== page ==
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Valletta Travel Guide

About Valletta

Set at the crossroads of the Mediterranean, Valletta is one of Europe’s great architectural showpieces. It’s often described as an open-air museum, and after 7,000 years of history, it still stands as one of the world’s best preserved fortified cities.

Here, in the UNESCO-listed city, shaded alleyways link grand squares with glorious palazzi, which sit alongside shop facades barely changed in centuries. The city was originally established for military and strategic reasons, but was later embellished into a fine showcase of baroque decorative art – the magnificent interiors of St John’s Co-Cathedral are an excellent example. It’s little wonder that the city becomes the European Capital of Culture in 2018.

And because it occupies a promontory (albeit one circled by mighty bastions) it grants magnificent sea views from practically everywhere. You'll need good walking shoes to explore properly, as there are hundreds of steps and the only real way to get around Valletta is on foot. Stroll up to the Upper Barrakka Gardens for harbour panoramas or take advantage of the new lift, which connects the gardens to the wharf.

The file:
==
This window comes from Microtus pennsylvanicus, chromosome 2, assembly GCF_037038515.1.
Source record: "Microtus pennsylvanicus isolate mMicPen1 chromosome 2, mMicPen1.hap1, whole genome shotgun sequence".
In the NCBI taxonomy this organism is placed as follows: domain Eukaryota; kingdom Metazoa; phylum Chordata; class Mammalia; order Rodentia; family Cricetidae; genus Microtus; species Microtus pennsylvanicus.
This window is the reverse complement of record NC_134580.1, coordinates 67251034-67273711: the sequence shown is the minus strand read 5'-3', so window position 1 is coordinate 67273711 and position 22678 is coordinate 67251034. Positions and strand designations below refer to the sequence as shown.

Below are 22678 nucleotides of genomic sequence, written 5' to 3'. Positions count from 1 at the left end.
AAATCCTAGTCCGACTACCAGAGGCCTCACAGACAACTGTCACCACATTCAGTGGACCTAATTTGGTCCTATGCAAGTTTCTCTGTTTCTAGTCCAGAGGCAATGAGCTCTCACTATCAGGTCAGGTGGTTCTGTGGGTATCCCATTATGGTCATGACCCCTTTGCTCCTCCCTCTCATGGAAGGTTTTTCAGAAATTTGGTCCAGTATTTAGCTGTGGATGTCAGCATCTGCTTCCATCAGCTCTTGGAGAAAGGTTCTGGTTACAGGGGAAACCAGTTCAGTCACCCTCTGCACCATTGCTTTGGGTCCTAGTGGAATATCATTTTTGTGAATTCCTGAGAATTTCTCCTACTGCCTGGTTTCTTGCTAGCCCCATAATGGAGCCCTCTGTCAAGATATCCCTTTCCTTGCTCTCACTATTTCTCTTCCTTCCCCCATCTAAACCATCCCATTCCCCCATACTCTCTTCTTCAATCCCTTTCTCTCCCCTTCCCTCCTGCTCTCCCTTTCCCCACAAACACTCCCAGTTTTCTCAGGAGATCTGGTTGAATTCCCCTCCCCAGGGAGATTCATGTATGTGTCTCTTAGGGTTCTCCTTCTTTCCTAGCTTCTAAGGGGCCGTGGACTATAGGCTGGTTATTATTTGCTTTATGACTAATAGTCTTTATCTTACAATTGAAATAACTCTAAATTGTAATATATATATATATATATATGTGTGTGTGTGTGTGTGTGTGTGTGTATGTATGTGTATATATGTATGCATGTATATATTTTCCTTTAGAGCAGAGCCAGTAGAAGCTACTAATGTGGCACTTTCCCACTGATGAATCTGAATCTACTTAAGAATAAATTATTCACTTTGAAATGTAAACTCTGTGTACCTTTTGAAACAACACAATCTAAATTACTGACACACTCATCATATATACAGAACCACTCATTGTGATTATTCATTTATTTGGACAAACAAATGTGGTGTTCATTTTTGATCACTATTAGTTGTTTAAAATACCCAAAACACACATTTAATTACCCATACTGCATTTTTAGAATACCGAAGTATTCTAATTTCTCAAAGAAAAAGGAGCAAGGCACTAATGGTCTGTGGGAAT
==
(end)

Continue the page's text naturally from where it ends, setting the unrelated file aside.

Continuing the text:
As cities go, Valletta is tiny. It measures less than 1 sq km (0.4 sq miles) and you can walk across its widest point in less than 20 minutes. In contrast, however, its spectacular Grand Harbour is the biggest in the Mediterranean. Through the ages, those sailing in have included Napoleon Bonaparte, the British and the Knights of St John whose legacy is visible throughout the city.

Today, historical warehouses still mark the spot where the Knights of St John and European merchants used to unload their wares. The waterfront itself has been revitalised into a vibrant spread of shops, bars and restaurants – it’s particularly romantic at night, when illuminated.

Apart from a sweeping history, there’s also plenty in the way of modern attractions, and Valletta’s new cafés, bars and restaurants have helped refresh its previous image as a staid sun spot. Some great boutique hotels and self-catering accommodation options have also helped attract a more sophisticated crowd, and there are tonnes of outdoor pursuits to enjoy, from sailing to cycling.